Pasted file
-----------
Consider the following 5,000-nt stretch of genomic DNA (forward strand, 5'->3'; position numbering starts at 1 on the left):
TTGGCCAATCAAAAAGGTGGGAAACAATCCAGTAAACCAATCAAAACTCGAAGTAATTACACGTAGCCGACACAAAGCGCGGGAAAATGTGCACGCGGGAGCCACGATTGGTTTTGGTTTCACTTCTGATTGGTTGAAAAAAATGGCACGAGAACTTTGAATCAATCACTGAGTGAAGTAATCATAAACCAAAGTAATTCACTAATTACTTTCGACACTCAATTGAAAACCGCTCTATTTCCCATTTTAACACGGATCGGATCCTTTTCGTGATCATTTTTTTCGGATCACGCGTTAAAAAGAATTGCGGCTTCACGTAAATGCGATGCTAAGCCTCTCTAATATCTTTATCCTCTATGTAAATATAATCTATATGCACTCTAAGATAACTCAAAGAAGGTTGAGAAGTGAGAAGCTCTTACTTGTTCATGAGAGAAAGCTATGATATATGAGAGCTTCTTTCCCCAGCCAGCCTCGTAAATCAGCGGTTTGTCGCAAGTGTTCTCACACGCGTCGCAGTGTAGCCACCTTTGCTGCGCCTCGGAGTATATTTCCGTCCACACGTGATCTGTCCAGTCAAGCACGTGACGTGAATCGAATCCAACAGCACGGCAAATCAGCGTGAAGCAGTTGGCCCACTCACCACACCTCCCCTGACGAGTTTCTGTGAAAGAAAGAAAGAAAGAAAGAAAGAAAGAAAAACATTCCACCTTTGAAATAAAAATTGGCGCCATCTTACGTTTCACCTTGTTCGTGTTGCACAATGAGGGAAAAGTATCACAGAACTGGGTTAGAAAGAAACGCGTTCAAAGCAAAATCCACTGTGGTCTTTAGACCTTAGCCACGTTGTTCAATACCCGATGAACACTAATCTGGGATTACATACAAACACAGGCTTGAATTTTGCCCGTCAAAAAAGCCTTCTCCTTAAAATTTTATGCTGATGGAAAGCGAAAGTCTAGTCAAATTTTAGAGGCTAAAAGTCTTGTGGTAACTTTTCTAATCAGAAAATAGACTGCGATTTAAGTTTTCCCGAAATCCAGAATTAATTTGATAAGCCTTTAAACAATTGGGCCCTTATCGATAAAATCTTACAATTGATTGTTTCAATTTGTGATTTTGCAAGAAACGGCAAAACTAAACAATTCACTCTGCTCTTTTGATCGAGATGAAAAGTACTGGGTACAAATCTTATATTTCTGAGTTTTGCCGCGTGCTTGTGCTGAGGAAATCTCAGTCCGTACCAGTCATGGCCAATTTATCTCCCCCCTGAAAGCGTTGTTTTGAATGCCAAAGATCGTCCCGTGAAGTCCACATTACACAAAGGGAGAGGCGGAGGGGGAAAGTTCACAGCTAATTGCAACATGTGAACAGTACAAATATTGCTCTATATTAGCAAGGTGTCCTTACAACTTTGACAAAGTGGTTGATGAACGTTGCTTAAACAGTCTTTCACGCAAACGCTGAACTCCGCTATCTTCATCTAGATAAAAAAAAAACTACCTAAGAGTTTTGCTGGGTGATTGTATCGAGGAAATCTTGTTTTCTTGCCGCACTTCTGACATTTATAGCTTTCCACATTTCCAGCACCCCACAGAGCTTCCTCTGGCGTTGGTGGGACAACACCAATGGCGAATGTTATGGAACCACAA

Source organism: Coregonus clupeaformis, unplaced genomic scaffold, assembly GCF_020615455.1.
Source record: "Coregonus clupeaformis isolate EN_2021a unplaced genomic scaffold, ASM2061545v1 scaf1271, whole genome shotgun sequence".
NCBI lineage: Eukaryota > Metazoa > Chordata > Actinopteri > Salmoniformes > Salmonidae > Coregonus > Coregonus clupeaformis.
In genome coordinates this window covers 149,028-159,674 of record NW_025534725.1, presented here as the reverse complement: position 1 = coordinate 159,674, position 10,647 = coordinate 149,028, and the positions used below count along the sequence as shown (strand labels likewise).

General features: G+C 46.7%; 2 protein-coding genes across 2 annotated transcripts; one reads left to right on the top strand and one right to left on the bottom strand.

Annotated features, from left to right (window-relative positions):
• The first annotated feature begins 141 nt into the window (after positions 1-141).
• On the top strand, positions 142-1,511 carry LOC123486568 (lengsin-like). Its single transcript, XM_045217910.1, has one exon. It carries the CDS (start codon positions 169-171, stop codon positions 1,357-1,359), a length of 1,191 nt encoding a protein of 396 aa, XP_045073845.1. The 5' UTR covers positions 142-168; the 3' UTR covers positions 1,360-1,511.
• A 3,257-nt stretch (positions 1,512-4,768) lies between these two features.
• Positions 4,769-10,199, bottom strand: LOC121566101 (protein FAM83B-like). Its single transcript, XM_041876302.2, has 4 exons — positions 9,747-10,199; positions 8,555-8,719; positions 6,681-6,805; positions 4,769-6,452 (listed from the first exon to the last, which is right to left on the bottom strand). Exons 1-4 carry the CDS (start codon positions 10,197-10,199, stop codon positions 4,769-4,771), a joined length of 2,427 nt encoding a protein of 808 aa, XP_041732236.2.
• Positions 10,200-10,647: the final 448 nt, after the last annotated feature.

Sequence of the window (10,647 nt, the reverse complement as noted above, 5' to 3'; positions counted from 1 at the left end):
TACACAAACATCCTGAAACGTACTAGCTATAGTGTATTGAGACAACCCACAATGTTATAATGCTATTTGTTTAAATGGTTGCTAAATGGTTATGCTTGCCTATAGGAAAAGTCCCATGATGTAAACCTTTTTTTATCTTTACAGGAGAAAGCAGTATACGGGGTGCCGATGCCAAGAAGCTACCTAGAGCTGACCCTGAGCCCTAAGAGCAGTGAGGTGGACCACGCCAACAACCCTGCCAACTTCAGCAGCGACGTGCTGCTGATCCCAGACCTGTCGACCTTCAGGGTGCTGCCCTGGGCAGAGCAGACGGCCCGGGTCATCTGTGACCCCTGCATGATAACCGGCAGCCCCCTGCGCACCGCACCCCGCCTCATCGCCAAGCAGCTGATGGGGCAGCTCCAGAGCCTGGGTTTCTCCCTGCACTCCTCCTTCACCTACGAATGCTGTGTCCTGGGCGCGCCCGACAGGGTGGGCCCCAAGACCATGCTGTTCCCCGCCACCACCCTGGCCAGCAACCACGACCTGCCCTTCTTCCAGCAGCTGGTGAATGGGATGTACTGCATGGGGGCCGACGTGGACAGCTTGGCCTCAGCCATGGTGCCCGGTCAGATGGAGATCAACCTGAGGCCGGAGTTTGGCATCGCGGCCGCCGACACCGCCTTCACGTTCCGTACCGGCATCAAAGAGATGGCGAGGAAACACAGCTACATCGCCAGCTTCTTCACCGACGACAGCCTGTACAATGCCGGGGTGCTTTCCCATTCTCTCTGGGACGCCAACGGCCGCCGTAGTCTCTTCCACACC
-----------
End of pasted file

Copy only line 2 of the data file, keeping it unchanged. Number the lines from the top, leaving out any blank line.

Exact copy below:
TTGGCCAATCAAAAAGGTGGGAAACAATCCAGTAAACCAATCAAAACTCGAAGTAATTACACGTAGCCGACACAAAGCGCGGGAAAATGTGCACGCGGGAGCCACGATTGGTTTTGGTTTCACTTCTGATTGGTTGAAAAAAATGGCACGAGAACTTTGAATCAATCACTGAGTGAAGTAATCATAAACCAAAGTAATTCACTAATTACTTTCGACACTCAATTGAAAACCGCTCTATTTCCCATTTTAACACGGATCGGATCCTTTTCGTGATCATTTTTTTCGGATCACGCGTTAAAAAGAATTGCGGCTTCACGTAAATGCGATGCTAAGCCTCTCTAATATCTTTATCCTCTATGTAAATATAATCTATATGCACTCTAAGATAACTCAAAGAAGGTTGAGAAGTGAGAAGCTCTTACTTGTTCATGAGAGAAAGCTATGATATATGAGAGCTTCTTTCCCCAGCCAGCCTCGTAAATCAGCGGTTTGTCGCAAGTGTTCTCACACGCGTCGCAGTGTAGCCACCTTTGCTGCGCCTCGGAGTATATTTCCGTCCACACGTGATCTGTCCAGTCAAGCACGTGACGTGAATCGAATCCAACAGCACGGCAAATCAGCGTGAAGCAGTTGGCCCACTCACCACACCTCCCCTGACGAGTTTCTGTGAAAGAAAGAAAGAAAGAAAGAAAGAAAGAAAAACATTCCACCTTTGAAATAAAAATTGGCGCCATCTTACGTTTCACCTTGTTCGTGTTGCACAATGAGGGAAAAGTATCACAGAACTGGGTTAGAAAGAAACGCGTTCAAAGCAAAATCCACTGTGGTCTTTAGACCTTAGCCACGTTGTTCAATACCCGATGAACACTAATCTGGGATTACATACAAACACAGGCTTGAATTTTGCCCGTCAAAAAAGCCTTCTCCTTAAAATTTTATGCTGATGGAAAGCGAAAGTCTAGTCAAATTTTAGAGGCTAAAAGTCTTGTGGTAACTTTTCTAATCAGAAAATAGACTGCGATTTAAGTTTTCCCGAAATCCAGAATTAATTTGATAAGCCTTTAAACAATTGGGCCCTTATCGATAAAATCTTACAATTGATTGTTTCAATTTGTGATTTTGCAAGAAACGGCAAAACTAAACAATTCACTCTGCTCTTTTGATCGAGATGAAAAGTACTGGGTACAAATCTTATATTTCTGAGTTTTGCCGCGTGCTTGTGCTGAGGAAATCTCAGTCCGTACCAGTCATGGCCAATTTATCTCCCCCCTGAAAGCGTTGTTTTGAATGCCAAAGATCGTCCCGTGAAGTCCACATTACACAAAGGGAGAGGCGGAGGGGGAAAGTTCACAGCTAATTGCAACATGTGAACAGTACAAATATTGCTCTATATTAGCAAGGTGTCCTTACAACTTTGACAAAGTGGTTGATGAACGTTGCTTAAACAGTCTTTCACGCAAACGCTGAACTCCGCTATCTTCATCTAGATAAAAAAAAAACTACCTAAGAGTTTTGCTGGGTGATTGTATCGAGGAAATCTTGTTTTCTTGCCGCACTTCTGACATTTATAGCTTTCCACATTTCCAGCACCCCACAGAGCTTCCTCTGGCGTTGGTGGGACAACACCAATGGCGAATGTTATGGAACCACAA